The question apparently is intended to cover the entire report period, i.e., January through June of 1998. But the question specifically asked Hazelton whether anyone had moved out of her home in June because that was the “report month” listed on the front of the form. Gary moved out of the household in February, and there is no evidence that anyone moved out of Hazelton's household in June. Because Hazelton's response to the specific question is not untrue, i.e., no one moved out of the household during the month of June, we hold that this response does not rise to the level of an intentional program violation.

We also hold that Hazelton's response to the annual recertification application was not an intentional program violation. Hazelton noted on the recertification form that she was completing the application on behalf of herself and her two minor children. She did not state that she was attempting to obtain benefits for Gary. Although she did check “no” in response to the question of whether anyone had left her household in the past year, there is not substantial evidence to conclude that her response was intentionally false or misleading. See Erickson, 494 N.W.2d at 62.

Respondent contends that the notices received by Hazelton informing her of the benefits that she was eligible for in January 1998 support the commissioner's decision. But the January 1998 notices are, like the six-month report, less than clear. The MFIP notice indicated that Hazelton was to receive those benefits for herself and her two minor children. It did note that Gary did not qualify for those benefits. The food-stamp notice indicated that Hazelton was eligible for an additional $91 each month. It did not, however, state that this benefit was being paid on behalf of Gary. Rather, it indicated that it was not being paid on behalf of relator and her minor children. Absent additional evidence, we are unwilling to impute knowledge to relator that the food-stamp benefit was being paid to her for Gary.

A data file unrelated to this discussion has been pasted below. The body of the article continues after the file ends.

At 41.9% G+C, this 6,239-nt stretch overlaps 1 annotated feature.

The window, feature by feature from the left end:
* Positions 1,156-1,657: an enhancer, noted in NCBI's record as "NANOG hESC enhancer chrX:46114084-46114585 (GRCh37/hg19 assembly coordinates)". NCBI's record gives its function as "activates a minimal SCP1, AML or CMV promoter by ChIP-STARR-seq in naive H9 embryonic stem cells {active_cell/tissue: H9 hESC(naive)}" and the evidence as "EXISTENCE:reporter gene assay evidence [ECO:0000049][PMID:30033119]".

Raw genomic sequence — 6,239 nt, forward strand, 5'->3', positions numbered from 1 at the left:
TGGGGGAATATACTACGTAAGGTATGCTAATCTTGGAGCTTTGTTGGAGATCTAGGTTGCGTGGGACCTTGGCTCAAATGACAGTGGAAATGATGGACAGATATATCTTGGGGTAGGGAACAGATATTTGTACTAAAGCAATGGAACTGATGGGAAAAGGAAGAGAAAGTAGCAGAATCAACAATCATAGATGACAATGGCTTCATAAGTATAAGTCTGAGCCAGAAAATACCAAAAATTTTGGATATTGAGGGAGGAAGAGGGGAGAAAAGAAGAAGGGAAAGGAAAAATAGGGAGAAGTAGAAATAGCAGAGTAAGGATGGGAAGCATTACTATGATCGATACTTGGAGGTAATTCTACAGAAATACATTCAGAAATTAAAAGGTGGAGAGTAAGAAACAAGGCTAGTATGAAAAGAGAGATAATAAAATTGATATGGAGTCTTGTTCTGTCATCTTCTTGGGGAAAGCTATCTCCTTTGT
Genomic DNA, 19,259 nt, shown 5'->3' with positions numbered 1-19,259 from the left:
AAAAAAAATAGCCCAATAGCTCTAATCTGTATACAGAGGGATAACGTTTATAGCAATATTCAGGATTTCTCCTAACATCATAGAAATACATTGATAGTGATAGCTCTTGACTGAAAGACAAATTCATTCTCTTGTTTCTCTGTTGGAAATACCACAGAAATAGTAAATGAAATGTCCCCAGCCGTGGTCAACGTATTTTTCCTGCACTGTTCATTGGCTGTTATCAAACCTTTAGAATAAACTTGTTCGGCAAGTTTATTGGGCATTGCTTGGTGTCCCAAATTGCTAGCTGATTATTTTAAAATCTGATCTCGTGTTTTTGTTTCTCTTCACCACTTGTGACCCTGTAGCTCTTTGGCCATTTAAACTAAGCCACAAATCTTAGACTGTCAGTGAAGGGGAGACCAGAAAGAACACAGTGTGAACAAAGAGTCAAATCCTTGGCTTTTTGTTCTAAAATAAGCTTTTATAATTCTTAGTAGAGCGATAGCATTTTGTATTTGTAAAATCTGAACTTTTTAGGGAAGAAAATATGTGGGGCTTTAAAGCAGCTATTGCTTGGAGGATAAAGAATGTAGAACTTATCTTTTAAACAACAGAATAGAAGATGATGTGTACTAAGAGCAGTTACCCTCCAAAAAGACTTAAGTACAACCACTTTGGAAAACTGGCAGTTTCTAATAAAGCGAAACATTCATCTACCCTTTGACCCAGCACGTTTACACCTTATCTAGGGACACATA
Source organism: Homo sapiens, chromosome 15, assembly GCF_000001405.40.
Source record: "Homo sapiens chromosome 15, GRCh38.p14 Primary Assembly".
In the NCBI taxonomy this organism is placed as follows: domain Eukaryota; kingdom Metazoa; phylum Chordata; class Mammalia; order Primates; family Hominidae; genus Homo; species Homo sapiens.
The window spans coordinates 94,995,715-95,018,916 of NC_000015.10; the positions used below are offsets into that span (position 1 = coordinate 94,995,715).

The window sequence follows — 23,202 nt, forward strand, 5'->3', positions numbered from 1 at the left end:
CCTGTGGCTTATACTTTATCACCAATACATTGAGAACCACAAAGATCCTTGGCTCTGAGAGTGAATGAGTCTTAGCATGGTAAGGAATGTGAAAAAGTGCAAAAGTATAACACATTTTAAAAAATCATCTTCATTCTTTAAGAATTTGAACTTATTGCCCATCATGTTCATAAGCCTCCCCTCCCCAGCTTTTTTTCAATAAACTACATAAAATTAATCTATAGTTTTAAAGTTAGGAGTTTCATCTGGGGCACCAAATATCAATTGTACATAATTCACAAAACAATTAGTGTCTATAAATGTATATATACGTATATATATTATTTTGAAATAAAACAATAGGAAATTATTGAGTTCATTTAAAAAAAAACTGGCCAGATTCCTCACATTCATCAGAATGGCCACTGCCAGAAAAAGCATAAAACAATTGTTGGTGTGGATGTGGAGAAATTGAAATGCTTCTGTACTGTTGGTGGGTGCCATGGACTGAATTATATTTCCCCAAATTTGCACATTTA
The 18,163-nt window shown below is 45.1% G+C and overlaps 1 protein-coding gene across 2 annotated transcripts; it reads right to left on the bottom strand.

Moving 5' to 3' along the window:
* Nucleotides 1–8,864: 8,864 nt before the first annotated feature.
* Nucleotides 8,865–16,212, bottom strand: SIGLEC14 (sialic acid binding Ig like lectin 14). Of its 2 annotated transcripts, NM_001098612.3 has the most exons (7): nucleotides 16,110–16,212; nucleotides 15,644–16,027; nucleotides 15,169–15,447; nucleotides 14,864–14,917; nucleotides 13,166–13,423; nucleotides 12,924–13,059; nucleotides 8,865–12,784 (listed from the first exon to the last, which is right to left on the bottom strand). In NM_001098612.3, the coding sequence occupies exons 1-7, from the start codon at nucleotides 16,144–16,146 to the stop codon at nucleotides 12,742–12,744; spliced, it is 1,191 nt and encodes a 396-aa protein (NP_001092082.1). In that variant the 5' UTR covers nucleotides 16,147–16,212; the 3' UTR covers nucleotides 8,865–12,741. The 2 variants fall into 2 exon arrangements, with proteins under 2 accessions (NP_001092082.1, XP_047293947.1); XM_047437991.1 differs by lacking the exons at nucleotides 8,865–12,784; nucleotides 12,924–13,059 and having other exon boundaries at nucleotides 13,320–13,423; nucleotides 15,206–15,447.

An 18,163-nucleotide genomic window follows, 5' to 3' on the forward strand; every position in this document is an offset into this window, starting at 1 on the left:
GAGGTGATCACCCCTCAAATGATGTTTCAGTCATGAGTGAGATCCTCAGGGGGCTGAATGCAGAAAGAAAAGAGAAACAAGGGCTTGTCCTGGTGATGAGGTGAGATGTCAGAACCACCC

Respondents also contend that Hazelton would have received additional notices that she was receiving benefits on behalf of Gary. In fact, the commissioner's decision includes the following finding:

It is also assumed that the respondent would have received some of the later notices which would be sent as a matter of standard agency notification practice. Standard agency practice would require a renewed notice of the continuation of benefits for the son following the six-month review. Standard practice would also require another notice when the amount of basic Food Stamp benefit amount changed as it did in the fall of 1998.

While we acknowledge the deference typically paid to an agency's understanding of its own practices, there is no evidence produced by the agency to support the finding that these standard practices were actually followed in this case. Absent some evidence that the agency's standard practices were followed in this case, we cannot hold that this finding meets the substantial evidence test.

Finally, we are troubled by the referee's determination that Hazelton's contention that she did not know she was receiving benefits for Gary was not credible. Although not a basis for our decision, we note that this credibility determination was made in connection with a telephone hearing. The administrative rules specifically provide for telephone hearings, but:

With telephone testimony, the trier of fact can perceive some of the indicia of credibility, such as tone of voice, but cannot perceive others, such as body language.

In re Bieganowski, 520 N.W.2d 525, 528 (Minn. App. 1994), review denied (Minn. Oct. 27, 1994). We question the credibility determination because the evidence indicates that Hazelton freely admitted to her job counselor that her son was leaving the household in February, and she did not attempt to hide the fact that he had left when questioned in connection with the completion of the recertification form. But we need not decide whether the referee's credibility determination is support by substantial evidence because it does not form the basis of our conclusion.


The record does not contain substantial evidence to support the agency's decision that Hazelton committed an intentional program violation, and we, therefore, reverse.